AVP | April 29, 2014
TAGS: 2014 NCAA Collegiate Men's Volleyball Championship, BYU Volleyball, Erskine Volleyball, Lewis Volleyball, Loyola Chicago Volleyball, Men's Volleyball Scholarships, NCAA, NCAA Championship, NCAA Division I Men's Volleyball, NCAA Men's Volleyball, Penn State Volleyball, Stanford Volleyball
On the men’s side of the spectrum, NCAA Division I football has 85 scholarships. Basketball has 13 scholarships. Lacrosse 12.6. Track and Field 12.6. Wrestling 9.9. Volleyball… 4.5. Why so little?
What’s been happening to smaller men’s sports looks all too familiar. But no one wants opportunities taken away from young athletes. In the volleyball community especially, proponents want to see the sport flourish for both men and women. How can this be done?
For women, the addition of sand volleyball as a collegiate sport has already shown so much promise and growth. As for men’s volleyball, the scholarship number remains the same. No sign of sand volleyball for men in the near future. But I think it’s safe to say that if men’s volleyball had more scholarships, that would encourage more boys to play volleyball at the junior level. Thus, growth of the sport.
Kathy DeBoer (American Volleyball Coaches Association Executive Director) mentioned that, “When you look at the number of boys playing a sport and compare it to the number of scholarships available at the college level, men’s volleyball is the second most difficult sport for boys to earn a scholarship based on that ratio.” I think we can agree that needs to change.
The lack of scholarships for men’s volleyball hurts the participation. More money for those programs might not be in the near future, and arguing about modifying or repealing Title IX is just going to have us running in circles. It’s time to start talking about how we can grow the men’s game in other ways. Outreach? More youth programs available? Highlight current successful programs and players? Educate on the opportunities abroad/professionally after college? There are various ways that this sport can continue to grow.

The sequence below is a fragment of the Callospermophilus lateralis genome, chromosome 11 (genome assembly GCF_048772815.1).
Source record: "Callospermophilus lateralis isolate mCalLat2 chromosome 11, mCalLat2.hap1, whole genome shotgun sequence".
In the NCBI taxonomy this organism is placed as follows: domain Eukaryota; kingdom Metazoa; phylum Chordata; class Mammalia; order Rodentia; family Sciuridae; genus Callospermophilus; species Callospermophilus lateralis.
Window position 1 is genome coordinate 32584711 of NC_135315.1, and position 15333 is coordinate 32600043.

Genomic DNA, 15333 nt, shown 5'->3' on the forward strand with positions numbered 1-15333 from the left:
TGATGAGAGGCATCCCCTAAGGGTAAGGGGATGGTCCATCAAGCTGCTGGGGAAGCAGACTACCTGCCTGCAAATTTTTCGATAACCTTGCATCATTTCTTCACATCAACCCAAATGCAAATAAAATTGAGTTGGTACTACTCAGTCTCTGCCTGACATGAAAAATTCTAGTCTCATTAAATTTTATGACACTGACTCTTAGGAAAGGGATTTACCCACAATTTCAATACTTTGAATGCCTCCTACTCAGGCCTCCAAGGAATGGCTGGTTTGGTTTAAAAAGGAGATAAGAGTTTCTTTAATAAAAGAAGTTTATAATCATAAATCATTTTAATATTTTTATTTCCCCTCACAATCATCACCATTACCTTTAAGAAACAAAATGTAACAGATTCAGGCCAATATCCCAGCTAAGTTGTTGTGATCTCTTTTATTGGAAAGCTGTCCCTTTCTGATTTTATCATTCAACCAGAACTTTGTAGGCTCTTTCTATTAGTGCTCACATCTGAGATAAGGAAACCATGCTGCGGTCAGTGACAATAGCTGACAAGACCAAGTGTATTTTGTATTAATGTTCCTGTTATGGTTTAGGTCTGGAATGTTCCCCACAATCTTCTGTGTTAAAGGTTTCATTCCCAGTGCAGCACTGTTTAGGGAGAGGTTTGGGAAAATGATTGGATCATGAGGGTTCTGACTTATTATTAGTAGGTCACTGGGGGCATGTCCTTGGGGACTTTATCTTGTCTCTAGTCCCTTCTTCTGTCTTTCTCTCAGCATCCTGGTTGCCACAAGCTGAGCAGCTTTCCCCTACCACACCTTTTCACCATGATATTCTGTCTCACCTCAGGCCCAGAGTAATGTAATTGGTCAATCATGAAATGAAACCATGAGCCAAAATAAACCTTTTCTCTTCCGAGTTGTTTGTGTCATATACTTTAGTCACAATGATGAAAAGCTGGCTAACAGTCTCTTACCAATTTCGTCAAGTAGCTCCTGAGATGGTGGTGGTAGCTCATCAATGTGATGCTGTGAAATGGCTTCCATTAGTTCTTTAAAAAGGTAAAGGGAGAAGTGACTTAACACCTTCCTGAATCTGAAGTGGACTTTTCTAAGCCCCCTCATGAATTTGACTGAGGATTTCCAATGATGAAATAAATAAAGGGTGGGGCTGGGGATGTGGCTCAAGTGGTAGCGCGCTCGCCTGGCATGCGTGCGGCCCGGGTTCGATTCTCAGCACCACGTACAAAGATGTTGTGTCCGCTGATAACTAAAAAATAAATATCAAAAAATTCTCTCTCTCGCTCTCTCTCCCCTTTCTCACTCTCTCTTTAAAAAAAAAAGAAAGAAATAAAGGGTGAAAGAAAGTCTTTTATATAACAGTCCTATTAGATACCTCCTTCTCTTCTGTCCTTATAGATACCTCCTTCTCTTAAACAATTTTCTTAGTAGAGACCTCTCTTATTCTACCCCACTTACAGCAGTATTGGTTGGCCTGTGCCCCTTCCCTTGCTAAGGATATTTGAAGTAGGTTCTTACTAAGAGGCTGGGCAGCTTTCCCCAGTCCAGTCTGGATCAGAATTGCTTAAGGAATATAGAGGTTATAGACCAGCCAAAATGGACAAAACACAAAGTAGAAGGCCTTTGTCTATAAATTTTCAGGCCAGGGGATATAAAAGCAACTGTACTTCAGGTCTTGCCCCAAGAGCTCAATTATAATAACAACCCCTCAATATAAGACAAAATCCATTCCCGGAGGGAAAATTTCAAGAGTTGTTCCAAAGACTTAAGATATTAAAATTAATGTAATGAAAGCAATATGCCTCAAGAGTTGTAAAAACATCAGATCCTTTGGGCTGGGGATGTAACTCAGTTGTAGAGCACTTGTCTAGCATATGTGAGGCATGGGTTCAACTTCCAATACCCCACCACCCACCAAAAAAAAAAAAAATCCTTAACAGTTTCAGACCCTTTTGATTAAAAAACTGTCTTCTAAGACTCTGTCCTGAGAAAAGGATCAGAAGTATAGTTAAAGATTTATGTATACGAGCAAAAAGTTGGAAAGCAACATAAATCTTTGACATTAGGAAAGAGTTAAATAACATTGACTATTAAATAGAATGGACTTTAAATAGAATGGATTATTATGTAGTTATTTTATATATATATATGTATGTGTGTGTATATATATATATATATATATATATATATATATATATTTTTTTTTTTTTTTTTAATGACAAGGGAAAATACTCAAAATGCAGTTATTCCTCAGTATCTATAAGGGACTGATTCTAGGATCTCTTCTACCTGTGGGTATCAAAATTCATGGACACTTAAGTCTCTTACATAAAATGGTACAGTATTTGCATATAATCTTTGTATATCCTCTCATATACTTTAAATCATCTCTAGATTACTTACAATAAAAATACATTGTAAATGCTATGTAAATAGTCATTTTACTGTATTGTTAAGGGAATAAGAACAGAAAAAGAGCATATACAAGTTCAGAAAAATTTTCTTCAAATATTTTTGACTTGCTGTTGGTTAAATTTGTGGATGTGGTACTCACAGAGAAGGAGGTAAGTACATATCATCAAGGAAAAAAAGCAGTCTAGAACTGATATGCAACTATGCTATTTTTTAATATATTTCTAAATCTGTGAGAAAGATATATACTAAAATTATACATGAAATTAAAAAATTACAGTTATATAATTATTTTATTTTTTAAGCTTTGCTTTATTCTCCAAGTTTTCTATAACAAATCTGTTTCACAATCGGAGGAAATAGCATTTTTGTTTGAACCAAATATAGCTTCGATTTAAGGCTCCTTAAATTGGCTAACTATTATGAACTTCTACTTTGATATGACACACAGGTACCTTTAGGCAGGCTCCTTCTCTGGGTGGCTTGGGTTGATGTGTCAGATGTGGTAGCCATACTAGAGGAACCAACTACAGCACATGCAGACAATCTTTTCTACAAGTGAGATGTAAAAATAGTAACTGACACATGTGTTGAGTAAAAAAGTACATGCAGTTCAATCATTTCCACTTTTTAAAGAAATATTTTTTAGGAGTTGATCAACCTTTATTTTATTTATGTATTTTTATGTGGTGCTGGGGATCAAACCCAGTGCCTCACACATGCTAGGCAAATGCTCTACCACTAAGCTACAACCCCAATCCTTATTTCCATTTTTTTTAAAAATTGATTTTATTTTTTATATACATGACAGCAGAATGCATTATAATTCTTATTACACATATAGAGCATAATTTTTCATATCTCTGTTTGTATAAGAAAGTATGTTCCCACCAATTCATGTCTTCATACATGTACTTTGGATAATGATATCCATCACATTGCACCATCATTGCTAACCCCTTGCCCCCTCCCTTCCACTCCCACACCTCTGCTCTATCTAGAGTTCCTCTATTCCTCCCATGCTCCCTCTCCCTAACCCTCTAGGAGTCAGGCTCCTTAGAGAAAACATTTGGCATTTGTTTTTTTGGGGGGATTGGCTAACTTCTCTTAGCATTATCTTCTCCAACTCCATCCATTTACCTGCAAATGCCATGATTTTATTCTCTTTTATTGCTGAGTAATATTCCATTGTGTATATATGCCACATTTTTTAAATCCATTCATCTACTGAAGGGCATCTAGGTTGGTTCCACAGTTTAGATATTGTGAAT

One major change the NCAA made this year for the 2014 National Collegiate Men’s Volleyball Championship is having 6 teams, instead of 4, make it to the final rounds. The top two seeds have been placed in the bracket, and the remaining four teams will compete for the last two spots. These play-in matches will take place tonight, April 29th, and the semifinals and finals will take place May 1st and 3rd. All matches will be played in Chicago, at the Gentile Arena.
No. 3 Stanford will play No. 6 Erskine, with the winner advancing to the semifinals to play No. 2 BYU. No 4 Lewis will play No. 5 Penn State, with the winner set to play No. 1 Loyola Chicago.
This new 6 team, final round playoffs could be the start of something big for the future of collegiate men’s volleyball.
(Photo Cred: NeonTommy.com)